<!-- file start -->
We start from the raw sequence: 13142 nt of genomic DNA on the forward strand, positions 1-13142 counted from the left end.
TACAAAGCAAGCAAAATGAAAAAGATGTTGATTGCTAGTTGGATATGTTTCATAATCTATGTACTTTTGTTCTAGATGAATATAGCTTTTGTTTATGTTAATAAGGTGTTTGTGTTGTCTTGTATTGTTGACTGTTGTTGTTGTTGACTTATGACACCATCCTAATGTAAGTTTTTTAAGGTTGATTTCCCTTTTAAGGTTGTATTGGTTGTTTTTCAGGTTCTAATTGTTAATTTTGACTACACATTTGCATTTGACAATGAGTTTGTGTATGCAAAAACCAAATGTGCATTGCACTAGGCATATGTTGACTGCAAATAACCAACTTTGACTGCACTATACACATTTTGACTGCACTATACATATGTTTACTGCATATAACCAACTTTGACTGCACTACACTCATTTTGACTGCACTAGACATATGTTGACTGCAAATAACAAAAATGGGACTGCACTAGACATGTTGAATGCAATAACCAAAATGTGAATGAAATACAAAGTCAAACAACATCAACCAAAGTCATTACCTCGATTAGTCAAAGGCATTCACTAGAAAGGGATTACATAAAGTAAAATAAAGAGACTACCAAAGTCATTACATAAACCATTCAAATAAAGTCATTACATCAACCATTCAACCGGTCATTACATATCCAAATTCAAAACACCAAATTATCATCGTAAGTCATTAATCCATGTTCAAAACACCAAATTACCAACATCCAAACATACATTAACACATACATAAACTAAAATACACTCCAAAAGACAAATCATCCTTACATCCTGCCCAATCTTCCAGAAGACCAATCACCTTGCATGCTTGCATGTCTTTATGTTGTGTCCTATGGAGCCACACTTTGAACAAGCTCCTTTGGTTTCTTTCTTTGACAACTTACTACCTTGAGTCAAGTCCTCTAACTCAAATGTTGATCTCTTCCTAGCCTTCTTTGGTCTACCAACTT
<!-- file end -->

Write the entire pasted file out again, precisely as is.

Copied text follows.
We start from the raw sequence: 13142 nt of genomic DNA on the forward strand, positions 1-13142 counted from the left end.
TACAAAGCAAGCAAAATGAAAAAGATGTTGATTGCTAGTTGGATATGTTTCATAATCTATGTACTTTTGTTCTAGATGAATATAGCTTTTGTTTATGTTAATAAGGTGTTTGTGTTGTCTTGTATTGTTGACTGTTGTTGTTGTTGACTTATGACACCATCCTAATGTAAGTTTTTTAAGGTTGATTTCCCTTTTAAGGTTGTATTGGTTGTTTTTCAGGTTCTAATTGTTAATTTTGACTACACATTTGCATTTGACAATGAGTTTGTGTATGCAAAAACCAAATGTGCATTGCACTAGGCATATGTTGACTGCAAATAACCAACTTTGACTGCACTATACACATTTTGACTGCACTATACATATGTTTACTGCATATAACCAACTTTGACTGCACTACACTCATTTTGACTGCACTAGACATATGTTGACTGCAAATAACAAAAATGGGACTGCACTAGACATGTTGAATGCAATAACCAAAATGTGAATGAAATACAAAGTCAAACAACATCAACCAAAGTCATTACCTCGATTAGTCAAAGGCATTCACTAGAAAGGGATTACATAAAGTAAAATAAAGAGACTACCAAAGTCATTACATAAACCATTCAAATAAAGTCATTACATCAACCATTCAACCGGTCATTACATATCCAAATTCAAAACACCAAATTATCATCGTAAGTCATTAATCCATGTTCAAAACACCAAATTACCAACATCCAAACATACATTAACACATACATAAACTAAAATACACTCCAAAAGACAAATCATCCTTACATCCTGCCCAATCTTCCAGAAGACCAATCACCTTGCATGCTTGCATGTCTTTATGTTGTGTCCTATGGAGCCACACTTTGAACAAGCTCCTTTGGTTTCTTTCTTTGACAACTTACTACCTTGAGTCAAGTCCTCTAACTCAAATGTTGATCTCTTCCTAGCCTTCTTTGGTCTACCAACTT